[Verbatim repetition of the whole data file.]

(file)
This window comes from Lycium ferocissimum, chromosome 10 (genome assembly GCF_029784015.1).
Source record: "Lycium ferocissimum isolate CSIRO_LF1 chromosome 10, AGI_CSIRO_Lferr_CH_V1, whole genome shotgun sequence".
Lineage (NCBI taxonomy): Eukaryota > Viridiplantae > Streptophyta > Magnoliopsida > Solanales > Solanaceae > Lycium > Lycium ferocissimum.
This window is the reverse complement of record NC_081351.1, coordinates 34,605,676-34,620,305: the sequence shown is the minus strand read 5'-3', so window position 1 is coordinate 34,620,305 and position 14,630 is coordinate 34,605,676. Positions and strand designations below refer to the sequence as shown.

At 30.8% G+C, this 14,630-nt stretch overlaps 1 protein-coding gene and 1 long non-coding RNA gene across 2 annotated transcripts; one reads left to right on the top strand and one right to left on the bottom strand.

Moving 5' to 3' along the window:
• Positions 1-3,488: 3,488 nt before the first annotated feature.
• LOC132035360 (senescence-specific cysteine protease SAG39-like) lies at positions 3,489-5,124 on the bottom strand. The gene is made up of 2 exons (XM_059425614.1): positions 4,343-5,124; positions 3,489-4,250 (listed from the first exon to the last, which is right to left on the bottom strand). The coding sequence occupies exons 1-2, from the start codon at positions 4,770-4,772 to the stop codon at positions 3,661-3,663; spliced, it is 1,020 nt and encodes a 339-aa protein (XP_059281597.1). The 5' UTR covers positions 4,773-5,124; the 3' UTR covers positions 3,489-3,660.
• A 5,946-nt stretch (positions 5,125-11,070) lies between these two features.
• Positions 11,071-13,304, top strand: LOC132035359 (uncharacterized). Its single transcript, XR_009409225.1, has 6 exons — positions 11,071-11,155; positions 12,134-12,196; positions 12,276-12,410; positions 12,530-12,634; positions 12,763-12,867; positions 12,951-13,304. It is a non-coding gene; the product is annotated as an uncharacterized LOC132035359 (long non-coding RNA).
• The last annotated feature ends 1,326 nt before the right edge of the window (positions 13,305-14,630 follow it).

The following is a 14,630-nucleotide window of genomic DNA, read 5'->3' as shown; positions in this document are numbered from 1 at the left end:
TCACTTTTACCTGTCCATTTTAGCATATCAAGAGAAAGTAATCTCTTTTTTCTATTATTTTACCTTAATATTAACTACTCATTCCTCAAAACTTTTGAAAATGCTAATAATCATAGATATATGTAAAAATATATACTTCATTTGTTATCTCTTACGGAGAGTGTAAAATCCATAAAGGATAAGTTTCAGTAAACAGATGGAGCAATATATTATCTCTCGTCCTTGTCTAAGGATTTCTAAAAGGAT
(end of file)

This window comes from Lycium ferocissimum, chromosome 10 (genome assembly GCF_029784015.1).
Source record: "Lycium ferocissimum isolate CSIRO_LF1 chromosome 10, AGI_CSIRO_Lferr_CH_V1, whole genome shotgun sequence".
Lineage (NCBI taxonomy): Eukaryota > Viridiplantae > Streptophyta > Magnoliopsida > Solanales > Solanaceae > Lycium > Lycium ferocissimum.
This window is the reverse complement of record NC_081351.1, coordinates 34,605,676-34,620,305: the sequence shown is the minus strand read 5'-3', so window position 1 is coordinate 34,620,305 and position 14,630 is coordinate 34,605,676. Positions and strand designations below refer to the sequence as shown.

At 30.8% G+C, this 14,630-nt stretch overlaps 1 protein-coding gene and 1 long non-coding RNA gene across 2 annotated transcripts; one reads left to right on the top strand and one right to left on the bottom strand.

Moving 5' to 3' along the window:
• Positions 1-3,488: 3,488 nt before the first annotated feature.
• LOC132035360 (senescence-specific cysteine protease SAG39-like) lies at positions 3,489-5,124 on the bottom strand. The gene is made up of 2 exons (XM_059425614.1): positions 4,343-5,124; positions 3,489-4,250 (listed from the first exon to the last, which is right to left on the bottom strand). The coding sequence occupies exons 1-2, from the start codon at positions 4,770-4,772 to the stop codon at positions 3,661-3,663; spliced, it is 1,020 nt and encodes a 339-aa protein (XP_059281597.1). The 5' UTR covers positions 4,773-5,124; the 3' UTR covers positions 3,489-3,660.
• A 5,946-nt stretch (positions 5,125-11,070) lies between these two features.
• Positions 11,071-13,304, top strand: LOC132035359 (uncharacterized). Its single transcript, XR_009409225.1, has 6 exons — positions 11,071-11,155; positions 12,134-12,196; positions 12,276-12,410; positions 12,530-12,634; positions 12,763-12,867; positions 12,951-13,304. It is a non-coding gene; the product is annotated as an uncharacterized LOC132035359 (long non-coding RNA).
• The last annotated feature ends 1,326 nt before the right edge of the window (positions 13,305-14,630 follow it).

The following is a 14,630-nucleotide window of genomic DNA, read 5'->3' as shown; positions in this document are numbered from 1 at the left end:
TCACTTTTACCTGTCCATTTTAGCATATCAAGAGAAAGTAATCTCTTTTTTCTATTATTTTACCTTAATATTAACTACTCATTCCTCAAAACTTTTGAAAATGCTAATAATCATAGATATATGTAAAAATATATACTTCATTTGTTATCTCTTACGGAGAGTGTAAAATCCATAAAGGATAAGTTTCAGTAAACAGATGGAGCAATATATTATCTCTCGTCCTTGTCTAAGGATTTCTAAAAGGAT